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Sunday, March 9, 2008

Dungeons and Dragons, geek culture, and me.

The illustration in today's New York Times celebrating geek culture (and accompanying a column about the cultural significance of Dungeons and Dragons creator Gary Gygax, who died last week) amused me because I think I narrowly missed falling headlong into geek culture — but only just barely. The illustration is a flow-chart with the initial question, "Exposed to D&D early in life." If you answer "No" on the chart, follow the line through "sunlight" to "girls." I, of course, must truthfully answer "Yes." Oh the nerdiness of my youth. A parody drives me to nostalgia:

My childhood friend Matt and I did spend many fifth-grade Saturdays poring over his collection of Dungeons and Dragons books. Pathetically, two players don't generate a very lively game, but I wasn't very interested in the game as such. I liked the bestiaries, the catalogs of weapons and armor, the faux-medieval sense of antiquity, the graph paper, and the worlds we carefully designed on them. But I never owned so much as a four-sided die.

Chris in The Bird & BabyThe illustration's next questions for the D&D-exposed: "Intense relationship with science fiction" and "Intense relationship with computers." Ah. Tolkien (lots of Tolkien: I even quoted The Silmarillion in a college paper), C.S. Lewis, Lloyd Alexander, the "Dragonriders of Pern" series, and the first few Shannara books were my middle-school favorites; I spent much of sixth, seventh, and eighth grade developing a fictional fantasy world under their spell. In fact, here I am, on my vacation with Mrs Philocrites in England in January, sitting in the corner of the pub in Oxford where Tolkien and Lewis used to hang out. And I can hardly pretend that Star Wars wasn't the most influential film of my childhood. (I also still own the original LEGO castle set, which I got for Christmas in 1982.) But somehow I stepped off the fantasy/sci-fi bandwagon early in high school and never really climbed back on; my taste in books shifted pretty quickly to more "literary" genres. Which spared me from Renaissance Faires and pewter figurines, to judge by the Times chart. Mrs P and I started listening to the audiobook versions of the Harry Potter series last summer, realizing that we were the last two people in America who didn't know the first thing about quidditch. We're now partway through listening to The Order of the Phoenix. Confession: While listening, I've been building a LEGO cathedral.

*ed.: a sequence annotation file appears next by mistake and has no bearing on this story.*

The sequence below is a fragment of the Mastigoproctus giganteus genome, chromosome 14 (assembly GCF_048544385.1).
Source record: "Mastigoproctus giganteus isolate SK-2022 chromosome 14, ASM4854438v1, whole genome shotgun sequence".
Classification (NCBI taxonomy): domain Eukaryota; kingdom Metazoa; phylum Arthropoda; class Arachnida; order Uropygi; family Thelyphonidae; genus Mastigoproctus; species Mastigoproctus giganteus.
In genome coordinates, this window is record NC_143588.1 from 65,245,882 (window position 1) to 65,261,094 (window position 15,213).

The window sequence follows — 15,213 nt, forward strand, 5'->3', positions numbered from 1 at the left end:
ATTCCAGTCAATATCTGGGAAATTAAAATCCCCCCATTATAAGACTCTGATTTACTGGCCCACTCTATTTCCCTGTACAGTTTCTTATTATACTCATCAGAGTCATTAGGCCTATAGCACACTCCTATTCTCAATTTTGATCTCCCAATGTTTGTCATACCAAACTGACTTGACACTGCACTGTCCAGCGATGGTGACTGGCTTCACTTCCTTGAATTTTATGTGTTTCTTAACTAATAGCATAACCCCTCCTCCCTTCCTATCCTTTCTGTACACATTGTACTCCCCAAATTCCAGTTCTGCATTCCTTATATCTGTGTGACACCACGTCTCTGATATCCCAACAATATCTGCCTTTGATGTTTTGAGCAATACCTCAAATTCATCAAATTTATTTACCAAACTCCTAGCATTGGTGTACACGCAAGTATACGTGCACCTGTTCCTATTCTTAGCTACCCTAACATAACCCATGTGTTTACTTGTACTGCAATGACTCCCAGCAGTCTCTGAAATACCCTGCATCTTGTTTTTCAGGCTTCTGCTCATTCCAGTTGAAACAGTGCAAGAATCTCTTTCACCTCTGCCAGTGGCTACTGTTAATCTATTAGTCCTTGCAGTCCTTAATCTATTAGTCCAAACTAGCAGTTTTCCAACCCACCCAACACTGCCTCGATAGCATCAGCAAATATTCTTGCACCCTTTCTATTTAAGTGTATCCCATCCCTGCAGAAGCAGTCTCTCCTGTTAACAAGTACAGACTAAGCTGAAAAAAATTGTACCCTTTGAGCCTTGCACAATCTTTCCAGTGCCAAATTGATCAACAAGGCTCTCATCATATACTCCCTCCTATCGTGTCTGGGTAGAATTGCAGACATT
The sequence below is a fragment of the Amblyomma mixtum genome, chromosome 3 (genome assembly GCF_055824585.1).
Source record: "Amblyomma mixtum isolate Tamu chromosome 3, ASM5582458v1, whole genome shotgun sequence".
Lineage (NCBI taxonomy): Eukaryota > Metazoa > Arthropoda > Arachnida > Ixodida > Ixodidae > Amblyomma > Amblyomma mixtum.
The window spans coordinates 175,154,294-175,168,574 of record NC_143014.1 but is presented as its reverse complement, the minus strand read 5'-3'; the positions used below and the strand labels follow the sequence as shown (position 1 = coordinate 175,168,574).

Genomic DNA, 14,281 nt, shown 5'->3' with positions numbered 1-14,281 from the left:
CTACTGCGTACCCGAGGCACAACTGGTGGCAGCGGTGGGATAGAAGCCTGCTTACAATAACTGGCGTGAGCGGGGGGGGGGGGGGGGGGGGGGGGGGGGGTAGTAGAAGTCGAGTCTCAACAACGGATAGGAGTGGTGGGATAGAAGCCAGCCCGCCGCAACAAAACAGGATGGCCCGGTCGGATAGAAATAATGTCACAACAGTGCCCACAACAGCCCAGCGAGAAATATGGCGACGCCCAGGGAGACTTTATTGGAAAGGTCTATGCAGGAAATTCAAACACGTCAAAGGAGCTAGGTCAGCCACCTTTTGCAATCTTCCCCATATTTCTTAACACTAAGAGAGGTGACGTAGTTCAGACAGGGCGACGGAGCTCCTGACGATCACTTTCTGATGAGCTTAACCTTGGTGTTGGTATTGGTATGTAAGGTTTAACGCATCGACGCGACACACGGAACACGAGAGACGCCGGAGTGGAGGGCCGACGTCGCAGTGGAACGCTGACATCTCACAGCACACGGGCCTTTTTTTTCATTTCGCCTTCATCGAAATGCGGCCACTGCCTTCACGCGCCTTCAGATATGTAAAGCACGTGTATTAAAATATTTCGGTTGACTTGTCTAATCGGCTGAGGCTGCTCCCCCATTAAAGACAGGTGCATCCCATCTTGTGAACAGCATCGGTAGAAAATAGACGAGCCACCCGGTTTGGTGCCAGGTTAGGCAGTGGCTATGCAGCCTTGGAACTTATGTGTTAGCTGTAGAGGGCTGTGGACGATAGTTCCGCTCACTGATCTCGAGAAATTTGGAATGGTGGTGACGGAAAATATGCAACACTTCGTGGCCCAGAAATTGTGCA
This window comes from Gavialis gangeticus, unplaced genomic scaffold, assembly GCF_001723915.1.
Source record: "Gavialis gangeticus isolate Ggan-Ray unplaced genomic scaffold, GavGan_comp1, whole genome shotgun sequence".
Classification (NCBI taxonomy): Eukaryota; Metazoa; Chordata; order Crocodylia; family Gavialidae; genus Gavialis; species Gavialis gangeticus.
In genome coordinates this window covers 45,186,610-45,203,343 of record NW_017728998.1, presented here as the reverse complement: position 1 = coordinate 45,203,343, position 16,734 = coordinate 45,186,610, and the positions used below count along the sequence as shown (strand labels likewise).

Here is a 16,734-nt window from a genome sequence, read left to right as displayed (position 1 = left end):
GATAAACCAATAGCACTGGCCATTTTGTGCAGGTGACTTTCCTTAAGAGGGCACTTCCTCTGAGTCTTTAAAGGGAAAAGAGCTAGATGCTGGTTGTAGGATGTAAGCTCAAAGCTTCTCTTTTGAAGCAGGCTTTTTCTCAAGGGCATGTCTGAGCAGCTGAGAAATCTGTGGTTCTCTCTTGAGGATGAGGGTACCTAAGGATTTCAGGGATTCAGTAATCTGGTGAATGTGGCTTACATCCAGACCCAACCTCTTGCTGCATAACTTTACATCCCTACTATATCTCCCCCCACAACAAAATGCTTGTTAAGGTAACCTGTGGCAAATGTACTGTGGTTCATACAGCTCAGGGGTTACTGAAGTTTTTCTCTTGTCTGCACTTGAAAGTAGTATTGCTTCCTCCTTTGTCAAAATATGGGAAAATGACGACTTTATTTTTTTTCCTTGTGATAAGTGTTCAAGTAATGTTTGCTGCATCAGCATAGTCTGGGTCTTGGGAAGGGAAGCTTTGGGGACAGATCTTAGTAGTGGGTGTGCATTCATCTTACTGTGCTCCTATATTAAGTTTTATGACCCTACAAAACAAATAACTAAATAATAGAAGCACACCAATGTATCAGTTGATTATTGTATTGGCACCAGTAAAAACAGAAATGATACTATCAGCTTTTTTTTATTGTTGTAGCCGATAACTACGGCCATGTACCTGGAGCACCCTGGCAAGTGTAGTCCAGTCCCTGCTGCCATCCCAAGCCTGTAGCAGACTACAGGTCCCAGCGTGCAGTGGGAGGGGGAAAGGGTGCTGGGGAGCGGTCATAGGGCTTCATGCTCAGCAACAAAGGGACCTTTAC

As for computers, oh how narrowly I dodged that titanium bullet. My dad, a public school teacher, embraced personal computers early. He set up two Commodore PET computers (8K of RAM, with cassette drives in the console) in our home in the late '70s, and my younger brother and I were offering BASIC courses to neighborhood kids in 1982. And yes, under the spell of the ATARI "Adventure" game, I started writing my own primitive watch-out-for-dragons computer game on the PET. My deepest foray into geek culture: Using an Apple IIe font program in 1984 or so to design several Rune typefaces. And yet, after an introduction to Unix in my tenth-grade computer science class, I dropped computer science.